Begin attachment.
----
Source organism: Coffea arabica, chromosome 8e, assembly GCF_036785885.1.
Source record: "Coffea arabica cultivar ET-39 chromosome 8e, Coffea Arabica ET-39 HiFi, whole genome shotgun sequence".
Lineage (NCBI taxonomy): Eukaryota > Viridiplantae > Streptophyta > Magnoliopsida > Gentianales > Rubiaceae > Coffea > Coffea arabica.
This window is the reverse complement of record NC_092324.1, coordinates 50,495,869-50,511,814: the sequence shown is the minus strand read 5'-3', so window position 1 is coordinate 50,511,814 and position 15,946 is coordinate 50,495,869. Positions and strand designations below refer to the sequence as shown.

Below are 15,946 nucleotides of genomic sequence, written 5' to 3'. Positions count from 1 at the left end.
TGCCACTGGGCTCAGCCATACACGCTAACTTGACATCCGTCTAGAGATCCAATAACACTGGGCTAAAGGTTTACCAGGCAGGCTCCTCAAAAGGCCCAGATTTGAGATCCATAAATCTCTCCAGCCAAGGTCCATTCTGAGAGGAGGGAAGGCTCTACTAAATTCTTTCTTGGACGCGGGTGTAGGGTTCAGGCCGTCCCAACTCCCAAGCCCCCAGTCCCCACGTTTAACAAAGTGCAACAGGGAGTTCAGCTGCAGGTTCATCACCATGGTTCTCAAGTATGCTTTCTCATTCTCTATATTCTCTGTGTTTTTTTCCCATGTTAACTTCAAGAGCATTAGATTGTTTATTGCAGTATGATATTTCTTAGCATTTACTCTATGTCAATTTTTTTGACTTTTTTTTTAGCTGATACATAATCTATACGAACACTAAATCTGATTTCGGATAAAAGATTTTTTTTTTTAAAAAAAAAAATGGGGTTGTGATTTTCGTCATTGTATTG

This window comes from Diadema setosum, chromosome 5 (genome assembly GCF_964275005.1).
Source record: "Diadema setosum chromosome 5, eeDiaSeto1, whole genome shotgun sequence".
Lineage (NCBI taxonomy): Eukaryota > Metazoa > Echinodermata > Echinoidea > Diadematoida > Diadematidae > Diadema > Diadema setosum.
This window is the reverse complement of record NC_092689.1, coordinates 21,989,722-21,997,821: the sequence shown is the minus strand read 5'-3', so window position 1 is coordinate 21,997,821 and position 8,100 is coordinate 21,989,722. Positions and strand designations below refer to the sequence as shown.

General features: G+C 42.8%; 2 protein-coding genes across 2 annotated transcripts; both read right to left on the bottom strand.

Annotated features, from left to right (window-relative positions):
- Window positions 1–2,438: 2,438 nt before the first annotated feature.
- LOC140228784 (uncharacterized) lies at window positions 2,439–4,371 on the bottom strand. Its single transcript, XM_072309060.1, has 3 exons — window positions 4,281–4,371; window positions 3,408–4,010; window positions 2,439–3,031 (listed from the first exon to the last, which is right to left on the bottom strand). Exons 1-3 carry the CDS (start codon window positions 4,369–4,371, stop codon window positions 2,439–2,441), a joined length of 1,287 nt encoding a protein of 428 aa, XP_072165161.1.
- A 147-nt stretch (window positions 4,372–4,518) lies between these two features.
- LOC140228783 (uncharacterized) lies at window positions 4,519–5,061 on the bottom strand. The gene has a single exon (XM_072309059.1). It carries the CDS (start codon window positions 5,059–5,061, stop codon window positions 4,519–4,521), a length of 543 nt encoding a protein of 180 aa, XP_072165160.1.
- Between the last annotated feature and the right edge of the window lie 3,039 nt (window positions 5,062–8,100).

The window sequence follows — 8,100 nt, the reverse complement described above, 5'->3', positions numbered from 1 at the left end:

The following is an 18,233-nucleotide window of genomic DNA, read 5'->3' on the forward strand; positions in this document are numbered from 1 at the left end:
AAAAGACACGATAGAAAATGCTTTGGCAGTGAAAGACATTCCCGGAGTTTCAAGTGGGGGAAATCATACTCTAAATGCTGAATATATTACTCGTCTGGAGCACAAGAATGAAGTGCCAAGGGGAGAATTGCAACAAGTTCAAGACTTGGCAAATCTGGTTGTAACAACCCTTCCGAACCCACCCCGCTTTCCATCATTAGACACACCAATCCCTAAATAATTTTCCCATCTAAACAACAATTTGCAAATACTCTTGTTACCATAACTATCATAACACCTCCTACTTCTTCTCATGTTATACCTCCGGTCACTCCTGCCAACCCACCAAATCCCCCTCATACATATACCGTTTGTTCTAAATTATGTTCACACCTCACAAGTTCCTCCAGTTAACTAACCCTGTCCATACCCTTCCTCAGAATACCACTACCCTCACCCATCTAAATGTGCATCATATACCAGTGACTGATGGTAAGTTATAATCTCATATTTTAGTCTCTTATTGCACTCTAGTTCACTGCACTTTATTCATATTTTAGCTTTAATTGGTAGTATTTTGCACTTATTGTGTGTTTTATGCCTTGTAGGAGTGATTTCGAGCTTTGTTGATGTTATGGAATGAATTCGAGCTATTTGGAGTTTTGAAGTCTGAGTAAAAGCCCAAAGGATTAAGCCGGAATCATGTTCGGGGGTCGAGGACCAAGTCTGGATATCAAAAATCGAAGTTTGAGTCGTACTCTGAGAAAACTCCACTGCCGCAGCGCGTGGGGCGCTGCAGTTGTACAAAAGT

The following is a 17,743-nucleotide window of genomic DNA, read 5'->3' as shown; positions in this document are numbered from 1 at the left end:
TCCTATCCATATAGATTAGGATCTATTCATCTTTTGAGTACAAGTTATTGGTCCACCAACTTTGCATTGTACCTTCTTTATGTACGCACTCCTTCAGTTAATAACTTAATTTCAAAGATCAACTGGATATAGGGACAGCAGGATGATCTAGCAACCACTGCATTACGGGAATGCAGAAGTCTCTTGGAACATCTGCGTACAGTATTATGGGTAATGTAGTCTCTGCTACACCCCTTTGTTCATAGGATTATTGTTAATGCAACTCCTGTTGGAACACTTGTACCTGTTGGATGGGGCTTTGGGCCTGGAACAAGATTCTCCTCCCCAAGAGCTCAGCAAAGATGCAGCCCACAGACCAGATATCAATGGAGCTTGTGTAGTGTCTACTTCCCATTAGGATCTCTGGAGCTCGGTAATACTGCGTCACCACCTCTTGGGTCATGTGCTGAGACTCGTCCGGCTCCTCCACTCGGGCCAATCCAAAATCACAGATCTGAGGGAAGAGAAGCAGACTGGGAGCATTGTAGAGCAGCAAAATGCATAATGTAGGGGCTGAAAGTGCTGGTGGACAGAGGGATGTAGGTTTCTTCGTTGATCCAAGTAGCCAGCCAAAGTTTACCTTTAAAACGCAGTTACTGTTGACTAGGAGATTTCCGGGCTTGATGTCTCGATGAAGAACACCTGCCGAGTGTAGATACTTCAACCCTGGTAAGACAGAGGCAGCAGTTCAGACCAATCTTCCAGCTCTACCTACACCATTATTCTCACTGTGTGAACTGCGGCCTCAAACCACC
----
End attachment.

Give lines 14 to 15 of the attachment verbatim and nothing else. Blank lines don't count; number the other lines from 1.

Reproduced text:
- LOC140228784 (uncharacterized) lies at window positions 2,439–4,371 on the bottom strand. Its single transcript, XM_072309060.1, has 3 exons — window positions 4,281–4,371; window positions 3,408–4,010; window positions 2,439–3,031 (listed from the first exon to the last, which is right to left on the bottom strand). Exons 1-3 carry the CDS (start codon window positions 4,369–4,371, stop codon window positions 2,439–2,441), a joined length of 1,287 nt encoding a protein of 428 aa, XP_072165161.1.
- A 147-nt stretch (window positions 4,372–4,518) lies between these two features.